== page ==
“Fake News” from the Journal of American Folklore, Part 3

This is the third installment of our blog series exploring the articles in the special issue on “Fake News” from the Journal of American Folklore(vol. 131, no. 522). The issue will be available on JSTOR and in print in mid-October. Check this blog in the coming weeks for frequent posts by some of the folklorists who examined the concept of fake news in their 2017 AFS conference presentations and contributed to the special issue of the Journal of American Folklore.

The Bowling Green Massacre
By: Timothy Evans

Usually academic writing (mine, at least) is the end product of research. The Bowling Green Massacre, however, was something I “lived through.” My article is as much a memoir as an analytical piece. For several weeks in February 2017, the “massacre” was a major topic of conversation in Bowling Green, Kentucky, where I have lived and worked as a folklore professor for nineteen years. It dominated both social media and the local news cycle. It became a major topic of discussion in the classroom. To have the community I live in become the target of “fake news” was at once surreal and enlightening.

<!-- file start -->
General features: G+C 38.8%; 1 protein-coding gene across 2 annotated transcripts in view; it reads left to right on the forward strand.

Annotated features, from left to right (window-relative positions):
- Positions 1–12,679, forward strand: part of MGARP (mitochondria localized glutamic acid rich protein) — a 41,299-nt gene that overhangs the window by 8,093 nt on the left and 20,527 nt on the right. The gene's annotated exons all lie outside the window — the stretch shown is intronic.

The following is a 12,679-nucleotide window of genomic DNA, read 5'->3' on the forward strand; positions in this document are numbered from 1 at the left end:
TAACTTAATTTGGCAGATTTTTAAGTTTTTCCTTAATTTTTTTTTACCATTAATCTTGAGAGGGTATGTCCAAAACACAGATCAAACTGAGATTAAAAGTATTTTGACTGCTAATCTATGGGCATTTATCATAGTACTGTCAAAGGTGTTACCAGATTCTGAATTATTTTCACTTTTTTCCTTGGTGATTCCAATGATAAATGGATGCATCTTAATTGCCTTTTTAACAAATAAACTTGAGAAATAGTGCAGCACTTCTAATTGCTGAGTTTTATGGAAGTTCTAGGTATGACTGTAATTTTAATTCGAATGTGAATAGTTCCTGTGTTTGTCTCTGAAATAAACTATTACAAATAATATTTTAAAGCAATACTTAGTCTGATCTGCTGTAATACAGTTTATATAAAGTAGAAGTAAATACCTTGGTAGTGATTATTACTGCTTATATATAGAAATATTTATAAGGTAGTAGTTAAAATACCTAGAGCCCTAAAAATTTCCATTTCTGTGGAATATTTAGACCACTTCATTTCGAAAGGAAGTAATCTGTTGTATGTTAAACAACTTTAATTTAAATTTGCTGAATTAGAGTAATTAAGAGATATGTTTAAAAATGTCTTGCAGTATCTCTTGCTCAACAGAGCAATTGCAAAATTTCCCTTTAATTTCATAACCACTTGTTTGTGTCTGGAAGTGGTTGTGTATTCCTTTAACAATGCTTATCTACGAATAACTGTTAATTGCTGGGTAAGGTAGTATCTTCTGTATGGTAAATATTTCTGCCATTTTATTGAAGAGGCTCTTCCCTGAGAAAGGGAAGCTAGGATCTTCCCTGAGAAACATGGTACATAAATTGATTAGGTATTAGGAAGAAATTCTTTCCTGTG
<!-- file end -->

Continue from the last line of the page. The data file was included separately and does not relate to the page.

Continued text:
Philip K. Dick, a novelist whose work in many ways predicted the phenomenon of “fake news,” commented that “reality is that which, when you stop believing in it, doesn’t go away.” Daily life continued in Bowling Green, a community which has had a large population of immigrants and refugees for many years, with never a terrorist attack. The obvious absurdity of the massacre claim was a source of humor and creative inspiration, manifesting in memes, faux survivor stories, songs, and celebrations.

My article is largely an account of my own experiences with the “massacre” and that of my Bowling Green neighbors, especially the playful and artful counter-narratives that interest me as a folklorist. I hope that others will write or collect accounts of direct experiences with “fake news.” When we are deluged with “alternative facts” coming from politicians, the media, multinational corporations, religious authorities, or from our social media “friends,” it is easy to feel helpless. One solution to this, perhaps, is to focus on the concrete realities of our everyday lives, on our stories, and on the humor and imagination which are so often the way we tell truth to power.

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